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Year : 2013  |  Volume : 50  |  Issue : 2  |  Page : 80-86

A year of anaplastic large cell kinase testing for lung carcinoma: Pathological and technical perspectives

Department of Pathology, Tata Memorial Hospital and Advanced Centre for Training Research and Education, Mumbai, Maharashtra, India

Correspondence Address:
S S Desai
Department of Pathology, Tata Memorial Hospital and Advanced Centre for Training Research and Education, Mumbai, Maharashtra
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Source of Support: None, Conflict of Interest: None

DOI: 10.4103/0019-509X.117007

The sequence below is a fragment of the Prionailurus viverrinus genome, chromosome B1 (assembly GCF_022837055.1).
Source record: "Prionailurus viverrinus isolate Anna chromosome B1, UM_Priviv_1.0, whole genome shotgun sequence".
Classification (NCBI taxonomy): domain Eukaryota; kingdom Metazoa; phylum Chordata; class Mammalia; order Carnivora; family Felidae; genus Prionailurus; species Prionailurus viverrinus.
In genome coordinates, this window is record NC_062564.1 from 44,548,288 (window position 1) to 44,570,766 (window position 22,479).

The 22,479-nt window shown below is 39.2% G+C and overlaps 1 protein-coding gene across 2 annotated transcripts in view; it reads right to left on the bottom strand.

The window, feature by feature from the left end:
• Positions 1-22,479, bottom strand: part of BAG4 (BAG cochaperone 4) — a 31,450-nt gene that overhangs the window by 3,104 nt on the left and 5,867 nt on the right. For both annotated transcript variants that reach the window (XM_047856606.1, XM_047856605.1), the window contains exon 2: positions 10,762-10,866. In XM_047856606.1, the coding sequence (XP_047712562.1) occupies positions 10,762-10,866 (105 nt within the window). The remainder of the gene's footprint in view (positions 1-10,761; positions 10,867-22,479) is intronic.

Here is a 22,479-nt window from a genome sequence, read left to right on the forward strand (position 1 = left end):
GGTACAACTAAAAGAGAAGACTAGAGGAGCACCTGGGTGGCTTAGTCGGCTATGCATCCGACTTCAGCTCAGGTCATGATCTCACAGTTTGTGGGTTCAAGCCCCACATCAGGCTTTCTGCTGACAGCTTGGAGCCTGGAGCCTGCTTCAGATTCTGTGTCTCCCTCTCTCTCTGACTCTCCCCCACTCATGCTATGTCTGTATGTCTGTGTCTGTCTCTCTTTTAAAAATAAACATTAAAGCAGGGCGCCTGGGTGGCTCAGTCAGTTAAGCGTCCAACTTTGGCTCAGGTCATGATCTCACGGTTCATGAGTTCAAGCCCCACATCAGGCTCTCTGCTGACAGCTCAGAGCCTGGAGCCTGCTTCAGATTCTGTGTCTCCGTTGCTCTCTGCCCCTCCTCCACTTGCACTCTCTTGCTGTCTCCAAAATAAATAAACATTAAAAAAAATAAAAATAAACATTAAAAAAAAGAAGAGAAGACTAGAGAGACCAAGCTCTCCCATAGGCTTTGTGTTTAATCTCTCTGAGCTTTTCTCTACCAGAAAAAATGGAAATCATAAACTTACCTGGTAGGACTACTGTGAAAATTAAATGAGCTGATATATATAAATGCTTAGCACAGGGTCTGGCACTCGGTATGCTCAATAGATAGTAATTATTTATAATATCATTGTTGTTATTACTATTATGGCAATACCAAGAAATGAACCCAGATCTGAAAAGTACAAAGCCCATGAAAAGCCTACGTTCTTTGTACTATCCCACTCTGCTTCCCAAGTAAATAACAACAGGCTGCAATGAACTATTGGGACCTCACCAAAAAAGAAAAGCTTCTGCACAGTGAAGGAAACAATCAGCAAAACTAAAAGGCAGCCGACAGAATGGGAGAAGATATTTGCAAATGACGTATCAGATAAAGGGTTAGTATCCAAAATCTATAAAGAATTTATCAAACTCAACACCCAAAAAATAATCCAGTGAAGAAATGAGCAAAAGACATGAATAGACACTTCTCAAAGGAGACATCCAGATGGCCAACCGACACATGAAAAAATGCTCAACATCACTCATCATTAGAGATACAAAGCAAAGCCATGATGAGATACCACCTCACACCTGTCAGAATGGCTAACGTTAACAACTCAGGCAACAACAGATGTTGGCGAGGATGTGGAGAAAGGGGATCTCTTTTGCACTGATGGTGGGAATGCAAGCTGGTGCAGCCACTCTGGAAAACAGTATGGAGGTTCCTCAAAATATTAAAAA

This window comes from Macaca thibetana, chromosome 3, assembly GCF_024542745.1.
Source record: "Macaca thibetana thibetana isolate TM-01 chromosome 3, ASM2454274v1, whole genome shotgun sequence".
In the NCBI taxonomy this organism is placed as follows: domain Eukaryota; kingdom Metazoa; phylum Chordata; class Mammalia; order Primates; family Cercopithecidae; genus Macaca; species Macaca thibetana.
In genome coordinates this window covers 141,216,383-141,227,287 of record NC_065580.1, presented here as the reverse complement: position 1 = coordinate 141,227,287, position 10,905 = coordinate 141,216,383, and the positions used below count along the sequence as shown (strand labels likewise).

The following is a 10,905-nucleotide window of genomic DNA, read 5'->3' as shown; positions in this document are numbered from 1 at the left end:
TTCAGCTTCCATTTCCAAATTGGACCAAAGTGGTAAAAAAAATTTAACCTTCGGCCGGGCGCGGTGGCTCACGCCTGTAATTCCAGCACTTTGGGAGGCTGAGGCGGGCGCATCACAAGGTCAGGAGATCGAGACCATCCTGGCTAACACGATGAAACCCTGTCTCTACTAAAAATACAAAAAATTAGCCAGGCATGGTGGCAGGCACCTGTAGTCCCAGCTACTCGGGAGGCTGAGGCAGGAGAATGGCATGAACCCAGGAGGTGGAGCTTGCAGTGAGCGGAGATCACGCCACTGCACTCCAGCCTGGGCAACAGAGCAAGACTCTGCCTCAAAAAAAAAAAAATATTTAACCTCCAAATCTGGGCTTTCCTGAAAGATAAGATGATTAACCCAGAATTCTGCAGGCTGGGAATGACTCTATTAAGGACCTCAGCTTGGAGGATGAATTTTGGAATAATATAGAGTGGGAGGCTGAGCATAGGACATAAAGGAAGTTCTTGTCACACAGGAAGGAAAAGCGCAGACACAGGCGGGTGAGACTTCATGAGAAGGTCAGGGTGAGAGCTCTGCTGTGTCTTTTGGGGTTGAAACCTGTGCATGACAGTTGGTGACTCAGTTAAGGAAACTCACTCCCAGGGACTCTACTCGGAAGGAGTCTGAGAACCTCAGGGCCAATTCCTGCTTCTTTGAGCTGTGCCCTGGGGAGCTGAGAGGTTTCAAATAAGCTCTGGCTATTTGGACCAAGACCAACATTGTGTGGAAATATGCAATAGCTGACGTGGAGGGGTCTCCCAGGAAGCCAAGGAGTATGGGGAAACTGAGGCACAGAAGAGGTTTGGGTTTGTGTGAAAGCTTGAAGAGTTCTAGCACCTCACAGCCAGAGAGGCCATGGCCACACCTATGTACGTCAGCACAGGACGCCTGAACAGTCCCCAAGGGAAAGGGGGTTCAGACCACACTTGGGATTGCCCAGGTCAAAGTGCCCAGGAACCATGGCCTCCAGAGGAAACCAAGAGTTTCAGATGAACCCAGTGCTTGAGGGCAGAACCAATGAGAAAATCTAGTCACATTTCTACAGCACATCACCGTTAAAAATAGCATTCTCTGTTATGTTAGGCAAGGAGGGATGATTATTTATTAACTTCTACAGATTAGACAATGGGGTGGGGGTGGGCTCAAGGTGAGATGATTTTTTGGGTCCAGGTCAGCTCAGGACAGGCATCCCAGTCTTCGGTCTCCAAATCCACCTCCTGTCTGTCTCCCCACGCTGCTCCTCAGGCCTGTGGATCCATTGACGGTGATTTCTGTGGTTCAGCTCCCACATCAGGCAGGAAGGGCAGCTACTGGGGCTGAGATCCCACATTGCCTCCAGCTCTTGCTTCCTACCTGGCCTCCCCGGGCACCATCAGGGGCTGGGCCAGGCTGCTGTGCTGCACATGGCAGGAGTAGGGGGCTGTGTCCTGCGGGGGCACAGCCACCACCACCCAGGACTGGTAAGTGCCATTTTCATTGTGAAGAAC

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Background: An in-frame fusion protein between echinoderm microtubule-associated protein-like 4 (EML4) and anaplastic large cell kinase (ALK) genes is seen in some non-small cell lung cancer (NSCLC). EML4-ALK demonstrates constitutive kinase activity. These ALK-positive lung carcinomas have been shown to respond to ALK kinase inhibitors. ALK gene rearrangement is commonly detected using fluorescent in situ hybridization (FISH). Aims: To study the pathological features of ALK positive and negative NSCLC and evaluate the causes of uninterpretable FISH results. Materials and Methods: This is a retrospective, observational study. The molecular pathology records of patients on whom test for ALK had been performed in a period of 1 year (February 2012 to February 2013) were accessioned. A total 224 cases were identified. Histological features were reviewed. The in situ hybridization was performed using Vysis ALK Dual Color Break Apart Rearrangement Probe (Abbott Molecular Inc.). Signal interpretation under the fluorescent microscope was performed in accordance with College of American Pathologists guidelines. Results: Five patients showed ALK gene rearrangement, 182 were negative and 37 cases were uninterpretable. Five patients with ALK gene rearrangement had a mean age of 48 years and the male to female ratio was 2:3. In the ALK negative cases, the mean age was 54 years and male to female ratio was 3.2:1. Histologically, amongst the rearranged cases, three showed solid pattern, one showed acinar and one showed acinar with signet ring cells on histology. Conclusion: The percentage of ALK gene rearrangement was 2.7% (excluding the uninterpretable cases). These ALK positive patients were relatively younger than ALK negative patients. Solid pattern on histology was associated with ALK positivity. In a quarter of the uninterpretable results, the material submitted was fixed and processed outside.


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